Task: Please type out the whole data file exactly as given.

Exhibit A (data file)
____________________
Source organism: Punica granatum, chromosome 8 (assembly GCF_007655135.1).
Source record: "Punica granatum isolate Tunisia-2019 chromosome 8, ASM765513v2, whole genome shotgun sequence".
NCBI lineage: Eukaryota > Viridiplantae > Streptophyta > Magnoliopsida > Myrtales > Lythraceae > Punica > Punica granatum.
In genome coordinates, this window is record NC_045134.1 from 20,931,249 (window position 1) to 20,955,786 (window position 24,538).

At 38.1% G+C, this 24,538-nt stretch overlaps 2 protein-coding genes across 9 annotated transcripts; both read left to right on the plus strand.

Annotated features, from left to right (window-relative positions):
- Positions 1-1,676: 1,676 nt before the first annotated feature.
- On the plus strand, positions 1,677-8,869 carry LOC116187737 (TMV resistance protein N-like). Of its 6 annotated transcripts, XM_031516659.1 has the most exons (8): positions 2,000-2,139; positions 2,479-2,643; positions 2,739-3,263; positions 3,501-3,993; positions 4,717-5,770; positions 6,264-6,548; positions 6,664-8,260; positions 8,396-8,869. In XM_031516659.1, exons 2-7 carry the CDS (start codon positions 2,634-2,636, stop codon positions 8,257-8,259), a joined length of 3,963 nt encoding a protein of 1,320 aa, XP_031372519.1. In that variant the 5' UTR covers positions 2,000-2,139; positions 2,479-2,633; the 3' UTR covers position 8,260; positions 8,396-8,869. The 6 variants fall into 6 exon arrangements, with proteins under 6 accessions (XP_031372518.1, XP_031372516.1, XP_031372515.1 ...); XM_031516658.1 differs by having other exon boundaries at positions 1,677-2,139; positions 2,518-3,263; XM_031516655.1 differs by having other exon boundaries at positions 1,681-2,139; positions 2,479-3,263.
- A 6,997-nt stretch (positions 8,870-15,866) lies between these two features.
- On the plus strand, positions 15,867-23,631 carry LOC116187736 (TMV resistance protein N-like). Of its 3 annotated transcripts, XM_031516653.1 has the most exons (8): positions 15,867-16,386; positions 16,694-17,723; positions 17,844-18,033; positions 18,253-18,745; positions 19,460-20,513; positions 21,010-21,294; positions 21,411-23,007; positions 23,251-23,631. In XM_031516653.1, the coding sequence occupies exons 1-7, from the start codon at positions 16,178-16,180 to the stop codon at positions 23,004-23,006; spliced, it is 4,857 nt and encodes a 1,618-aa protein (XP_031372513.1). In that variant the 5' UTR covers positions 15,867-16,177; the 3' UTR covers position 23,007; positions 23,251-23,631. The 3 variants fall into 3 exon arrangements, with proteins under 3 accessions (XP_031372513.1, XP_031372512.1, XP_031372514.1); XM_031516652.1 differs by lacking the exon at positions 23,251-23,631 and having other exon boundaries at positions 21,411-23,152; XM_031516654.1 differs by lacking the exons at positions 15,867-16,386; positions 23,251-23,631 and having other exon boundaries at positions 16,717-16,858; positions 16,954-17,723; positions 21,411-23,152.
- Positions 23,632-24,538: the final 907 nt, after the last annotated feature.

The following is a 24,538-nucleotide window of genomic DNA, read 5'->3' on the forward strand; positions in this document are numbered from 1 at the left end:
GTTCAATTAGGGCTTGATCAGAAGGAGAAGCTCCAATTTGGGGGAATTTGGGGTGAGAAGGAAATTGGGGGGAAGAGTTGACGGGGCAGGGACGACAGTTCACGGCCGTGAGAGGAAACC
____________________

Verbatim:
Source organism: Punica granatum, chromosome 8 (assembly GCF_007655135.1).
Source record: "Punica granatum isolate Tunisia-2019 chromosome 8, ASM765513v2, whole genome shotgun sequence".
NCBI lineage: Eukaryota > Viridiplantae > Streptophyta > Magnoliopsida > Myrtales > Lythraceae > Punica > Punica granatum.
In genome coordinates, this window is record NC_045134.1 from 20,931,249 (window position 1) to 20,955,786 (window position 24,538).

At 38.1% G+C, this 24,538-nt stretch overlaps 2 protein-coding genes across 9 annotated transcripts; both read left to right on the plus strand.

Annotated features, from left to right (window-relative positions):
- Positions 1-1,676: 1,676 nt before the first annotated feature.
- On the plus strand, positions 1,677-8,869 carry LOC116187737 (TMV resistance protein N-like). Of its 6 annotated transcripts, XM_031516659.1 has the most exons (8): positions 2,000-2,139; positions 2,479-2,643; positions 2,739-3,263; positions 3,501-3,993; positions 4,717-5,770; positions 6,264-6,548; positions 6,664-8,260; positions 8,396-8,869. In XM_031516659.1, exons 2-7 carry the CDS (start codon positions 2,634-2,636, stop codon positions 8,257-8,259), a joined length of 3,963 nt encoding a protein of 1,320 aa, XP_031372519.1. In that variant the 5' UTR covers positions 2,000-2,139; positions 2,479-2,633; the 3' UTR covers position 8,260; positions 8,396-8,869. The 6 variants fall into 6 exon arrangements, with proteins under 6 accessions (XP_031372518.1, XP_031372516.1, XP_031372515.1 ...); XM_031516658.1 differs by having other exon boundaries at positions 1,677-2,139; positions 2,518-3,263; XM_031516655.1 differs by having other exon boundaries at positions 1,681-2,139; positions 2,479-3,263.
- A 6,997-nt stretch (positions 8,870-15,866) lies between these two features.
- On the plus strand, positions 15,867-23,631 carry LOC116187736 (TMV resistance protein N-like). Of its 3 annotated transcripts, XM_031516653.1 has the most exons (8): positions 15,867-16,386; positions 16,694-17,723; positions 17,844-18,033; positions 18,253-18,745; positions 19,460-20,513; positions 21,010-21,294; positions 21,411-23,007; positions 23,251-23,631. In XM_031516653.1, the coding sequence occupies exons 1-7, from the start codon at positions 16,178-16,180 to the stop codon at positions 23,004-23,006; spliced, it is 4,857 nt and encodes a 1,618-aa protein (XP_031372513.1). In that variant the 5' UTR covers positions 15,867-16,177; the 3' UTR covers position 23,007; positions 23,251-23,631. The 3 variants fall into 3 exon arrangements, with proteins under 3 accessions (XP_031372513.1, XP_031372512.1, XP_031372514.1); XM_031516652.1 differs by lacking the exon at positions 23,251-23,631 and having other exon boundaries at positions 21,411-23,152; XM_031516654.1 differs by lacking the exons at positions 15,867-16,386; positions 23,251-23,631 and having other exon boundaries at positions 16,717-16,858; positions 16,954-17,723; positions 21,411-23,152.
- Positions 23,632-24,538: the final 907 nt, after the last annotated feature.

The following is a 24,538-nucleotide window of genomic DNA, read 5'->3' on the forward strand; positions in this document are numbered from 1 at the left end:
GTTCAATTAGGGCTTGATCAGAAGGAGAAGCTCCAATTTGGGGGAATTTGGGGTGAGAAGGAAATTGGGGGGAAGAGTTGACGGGGCAGGGACGACAGTTCACGGCCGTGAGAGGAAACC